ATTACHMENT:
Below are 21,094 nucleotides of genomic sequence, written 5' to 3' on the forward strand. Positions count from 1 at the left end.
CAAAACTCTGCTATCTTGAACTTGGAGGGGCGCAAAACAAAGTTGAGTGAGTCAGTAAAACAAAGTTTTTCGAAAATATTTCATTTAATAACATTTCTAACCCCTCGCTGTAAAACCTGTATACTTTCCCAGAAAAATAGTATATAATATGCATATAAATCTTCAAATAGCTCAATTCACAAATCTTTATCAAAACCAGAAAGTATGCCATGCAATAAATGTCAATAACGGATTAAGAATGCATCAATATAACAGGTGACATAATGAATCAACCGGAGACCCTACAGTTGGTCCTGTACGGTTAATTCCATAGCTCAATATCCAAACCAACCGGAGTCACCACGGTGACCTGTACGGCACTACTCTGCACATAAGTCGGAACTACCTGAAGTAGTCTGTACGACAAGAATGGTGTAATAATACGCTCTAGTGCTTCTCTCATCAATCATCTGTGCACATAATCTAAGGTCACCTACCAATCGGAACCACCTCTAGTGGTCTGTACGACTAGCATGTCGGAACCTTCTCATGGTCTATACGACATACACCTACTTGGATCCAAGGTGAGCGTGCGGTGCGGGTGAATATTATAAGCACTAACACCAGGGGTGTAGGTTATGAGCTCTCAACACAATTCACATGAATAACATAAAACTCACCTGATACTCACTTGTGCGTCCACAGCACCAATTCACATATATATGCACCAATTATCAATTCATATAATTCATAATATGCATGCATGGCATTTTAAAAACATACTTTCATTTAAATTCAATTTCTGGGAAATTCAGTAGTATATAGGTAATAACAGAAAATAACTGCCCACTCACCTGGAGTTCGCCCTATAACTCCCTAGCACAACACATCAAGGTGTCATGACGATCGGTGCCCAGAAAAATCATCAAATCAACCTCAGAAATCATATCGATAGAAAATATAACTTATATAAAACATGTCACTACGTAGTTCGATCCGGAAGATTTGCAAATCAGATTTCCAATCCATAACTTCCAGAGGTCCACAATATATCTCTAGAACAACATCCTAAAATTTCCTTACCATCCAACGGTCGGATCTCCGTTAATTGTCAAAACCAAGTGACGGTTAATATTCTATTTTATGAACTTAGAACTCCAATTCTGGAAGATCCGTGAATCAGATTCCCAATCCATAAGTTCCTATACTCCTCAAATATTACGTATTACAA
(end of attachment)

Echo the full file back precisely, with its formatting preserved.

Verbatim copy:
Below are 21,094 nucleotides of genomic sequence, written 5' to 3' on the forward strand. Positions count from 1 at the left end.
CAAAACTCTGCTATCTTGAACTTGGAGGGGCGCAAAACAAAGTTGAGTGAGTCAGTAAAACAAAGTTTTTCGAAAATATTTCATTTAATAACATTTCTAACCCCTCGCTGTAAAACCTGTATACTTTCCCAGAAAAATAGTATATAATATGCATATAAATCTTCAAATAGCTCAATTCACAAATCTTTATCAAAACCAGAAAGTATGCCATGCAATAAATGTCAATAACGGATTAAGAATGCATCAATATAACAGGTGACATAATGAATCAACCGGAGACCCTACAGTTGGTCCTGTACGGTTAATTCCATAGCTCAATATCCAAACCAACCGGAGTCACCACGGTGACCTGTACGGCACTACTCTGCACATAAGTCGGAACTACCTGAAGTAGTCTGTACGACAAGAATGGTGTAATAATACGCTCTAGTGCTTCTCTCATCAATCATCTGTGCACATAATCTAAGGTCACCTACCAATCGGAACCACCTCTAGTGGTCTGTACGACTAGCATGTCGGAACCTTCTCATGGTCTATACGACATACACCTACTTGGATCCAAGGTGAGCGTGCGGTGCGGGTGAATATTATAAGCACTAACACCAGGGGTGTAGGTTATGAGCTCTCAACACAATTCACATGAATAACATAAAACTCACCTGATACTCACTTGTGCGTCCACAGCACCAATTCACATATATATGCACCAATTATCAATTCATATAATTCATAATATGCATGCATGGCATTTTAAAAACATACTTTCATTTAAATTCAATTTCTGGGAAATTCAGTAGTATATAGGTAATAACAGAAAATAACTGCCCACTCACCTGGAGTTCGCCCTATAACTCCCTAGCACAACACATCAAGGTGTCATGACGATCGGTGCCCAGAAAAATCATCAAATCAACCTCAGAAATCATATCGATAGAAAATATAACTTATATAAAACATGTCACTACGTAGTTCGATCCGGAAGATTTGCAAATCAGATTTCCAATCCATAACTTCCAGAGGTCCACAATATATCTCTAGAACAACATCCTAAAATTTCCTTACCATCCAACGGTCGGATCTCCGTTAATTGTCAAAACCAAGTGACGGTTAATATTCTATTTTATGAACTTAGAACTCCAATTCTGGAAGATCCGTGAATCAGATTCCCAATCCATAAGTTCCTATACTCCTCAAATATTACGTATTACAA